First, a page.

decrease toxicity. This concept is the basis of multimodal Patients were eligible for inclusion if they presented a
analgesia . trauma with a severe acute pain defined as a visual analog
Small doses of ketamine possess N-methyl-d-aspartate scale (VAS) score of at least 60/100; were aged between
(NMDA) receptor noncompetitive antagonist properties 18 and 70 years; and were without acute respiratory,
through a magnesium-dependent channel blockade . hemodynamic, or neurologic compromise (respiratory
Several studies demonstrated that it improves opioid distress signs, systolic blood pressure V90 mm Hg,
analgesia in postoperative settings [5,6]. Glasgow Coma Score b15). Exclusion criteria included
Potentiation between opioids and ketamine was demon- the presence of a psychiatric history; chronic respiratory,
strated in animal studies  and was suggested in a renal, or hepatic failure; known ketamine sensitivity;
volunteer study , whereas another report favored only known opioid allergies; treatment of chronic pain or
an additive association . Furthermore, ketamine attenu- treatment with opioids; incapacity to understand the VAS;
ates the development of acute analgesic tolerance to opioids pregnancy; or indication for local or regional analgesia.
in rats  and suppresses the rebound hyperalgesia Patients who had already received an opioid analgesic
observed after opioid exposure in volunteers . A recent (either by self-administration or by another attending
study demonstrated that the combined administration of physician) were also excluded.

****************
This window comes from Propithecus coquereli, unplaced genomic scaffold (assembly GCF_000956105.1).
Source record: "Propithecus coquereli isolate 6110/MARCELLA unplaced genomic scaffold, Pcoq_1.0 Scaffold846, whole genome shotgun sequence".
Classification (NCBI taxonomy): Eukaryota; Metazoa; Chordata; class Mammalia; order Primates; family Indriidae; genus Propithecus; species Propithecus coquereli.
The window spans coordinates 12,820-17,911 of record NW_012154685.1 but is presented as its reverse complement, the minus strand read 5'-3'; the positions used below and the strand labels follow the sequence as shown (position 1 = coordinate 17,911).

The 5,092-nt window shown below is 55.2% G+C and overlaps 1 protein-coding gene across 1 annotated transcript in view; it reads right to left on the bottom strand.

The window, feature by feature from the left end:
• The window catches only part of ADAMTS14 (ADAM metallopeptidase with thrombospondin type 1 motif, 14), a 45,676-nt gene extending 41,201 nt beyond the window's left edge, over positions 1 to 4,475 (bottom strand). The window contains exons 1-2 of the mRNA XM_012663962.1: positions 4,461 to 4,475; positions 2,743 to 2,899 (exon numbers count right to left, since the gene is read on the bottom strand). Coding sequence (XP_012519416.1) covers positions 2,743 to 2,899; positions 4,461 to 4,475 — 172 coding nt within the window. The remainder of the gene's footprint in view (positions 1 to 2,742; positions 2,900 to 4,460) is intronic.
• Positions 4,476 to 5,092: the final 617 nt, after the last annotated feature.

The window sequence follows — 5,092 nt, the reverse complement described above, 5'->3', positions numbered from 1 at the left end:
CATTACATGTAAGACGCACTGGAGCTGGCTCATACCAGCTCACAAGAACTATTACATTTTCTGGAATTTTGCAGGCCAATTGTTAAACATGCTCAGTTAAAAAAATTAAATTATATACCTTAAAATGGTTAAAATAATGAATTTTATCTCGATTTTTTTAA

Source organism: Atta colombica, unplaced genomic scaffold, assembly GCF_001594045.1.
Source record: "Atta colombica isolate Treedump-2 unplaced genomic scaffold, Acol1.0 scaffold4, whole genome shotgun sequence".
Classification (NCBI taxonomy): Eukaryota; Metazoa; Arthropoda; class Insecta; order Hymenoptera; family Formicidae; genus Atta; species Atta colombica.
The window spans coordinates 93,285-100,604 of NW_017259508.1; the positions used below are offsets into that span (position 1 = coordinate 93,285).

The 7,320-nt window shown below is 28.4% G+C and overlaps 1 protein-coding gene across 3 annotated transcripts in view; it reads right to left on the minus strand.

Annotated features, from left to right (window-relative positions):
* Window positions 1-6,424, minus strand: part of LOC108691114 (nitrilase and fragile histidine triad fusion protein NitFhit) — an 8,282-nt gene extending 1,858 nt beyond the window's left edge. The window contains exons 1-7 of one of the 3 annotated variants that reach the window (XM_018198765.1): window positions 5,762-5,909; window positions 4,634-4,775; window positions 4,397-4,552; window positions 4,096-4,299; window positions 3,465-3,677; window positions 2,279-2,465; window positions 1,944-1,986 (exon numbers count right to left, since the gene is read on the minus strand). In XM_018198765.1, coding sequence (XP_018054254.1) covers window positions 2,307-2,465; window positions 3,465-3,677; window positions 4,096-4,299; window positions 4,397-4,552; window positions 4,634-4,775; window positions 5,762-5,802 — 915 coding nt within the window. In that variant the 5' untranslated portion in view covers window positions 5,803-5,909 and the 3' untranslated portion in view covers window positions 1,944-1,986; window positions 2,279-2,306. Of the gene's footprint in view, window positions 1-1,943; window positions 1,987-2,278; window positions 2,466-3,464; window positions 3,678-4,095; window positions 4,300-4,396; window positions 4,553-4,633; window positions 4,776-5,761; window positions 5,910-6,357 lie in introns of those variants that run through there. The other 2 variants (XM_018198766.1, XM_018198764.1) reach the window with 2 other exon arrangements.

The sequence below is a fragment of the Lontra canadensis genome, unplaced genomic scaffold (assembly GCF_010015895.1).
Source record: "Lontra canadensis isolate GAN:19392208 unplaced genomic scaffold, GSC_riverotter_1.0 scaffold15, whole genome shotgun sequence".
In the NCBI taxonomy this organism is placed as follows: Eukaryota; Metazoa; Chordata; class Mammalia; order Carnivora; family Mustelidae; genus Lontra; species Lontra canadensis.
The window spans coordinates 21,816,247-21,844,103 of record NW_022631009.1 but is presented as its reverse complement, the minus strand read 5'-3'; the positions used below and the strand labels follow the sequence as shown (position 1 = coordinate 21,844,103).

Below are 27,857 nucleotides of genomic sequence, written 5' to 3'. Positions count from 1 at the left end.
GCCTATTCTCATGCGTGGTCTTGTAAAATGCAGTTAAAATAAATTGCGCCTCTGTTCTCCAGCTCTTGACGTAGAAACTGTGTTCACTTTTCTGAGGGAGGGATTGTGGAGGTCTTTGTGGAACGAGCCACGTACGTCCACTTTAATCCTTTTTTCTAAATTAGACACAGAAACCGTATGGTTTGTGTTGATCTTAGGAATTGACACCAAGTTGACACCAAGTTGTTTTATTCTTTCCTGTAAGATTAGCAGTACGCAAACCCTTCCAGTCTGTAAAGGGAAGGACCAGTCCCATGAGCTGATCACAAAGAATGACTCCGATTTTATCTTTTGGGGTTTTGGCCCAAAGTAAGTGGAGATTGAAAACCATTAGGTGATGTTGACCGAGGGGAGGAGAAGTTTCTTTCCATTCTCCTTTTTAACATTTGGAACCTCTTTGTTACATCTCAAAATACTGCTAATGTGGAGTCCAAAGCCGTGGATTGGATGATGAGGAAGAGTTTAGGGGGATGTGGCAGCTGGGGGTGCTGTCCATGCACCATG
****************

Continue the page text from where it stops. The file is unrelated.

small-dose ketamine and morphine promptly and satis- Intravenous morphine was given and titrated according to
factorily resolved pain that was unresponsive to intra- the VAS pain score. Ketamine and placebo were adminis-
venous (IV) morphine alone . In emergency settings, a tered from syringes of similar appearances prepared by a
0.1-mg d kgÀ1 dose of IV morphine was not effective for nurse anesthetist who was otherwise not involved in the
controlling severe acute pain in most patients . There is study. The dilution of ketamine was 1 mg d mLÀ1. An
evidence to suggest that the lack of effectiveness of independent physician-observer blinded to the analgesic
morphine is due to the activation of NMDA receptors; and treatment group did all assessments of patients. The first
if these are not effectively inhibited in time, the process may volume administered was 0.2 mL d kgÀ1 (ie, 0.2 mg d kgÀ1)
evolve into a complex change in neural plasticity, resulting of ketamine (Ketamine; Panpharma, France) in the K group
in central sensitization . To our knowledge, there is no or 0.2 mL d kgÀ1 of placebo in the P group given over
study assessing the interest of the morphine and ketamine 10 minutes with 0.1 mg d kgÀ1 of morphine, followed by
association for trauma patients with severe acute pain in additional doses of 3 mg every 5 minutes until pain relief
emergency settings. was obtained as defined by a VAS score not exceeding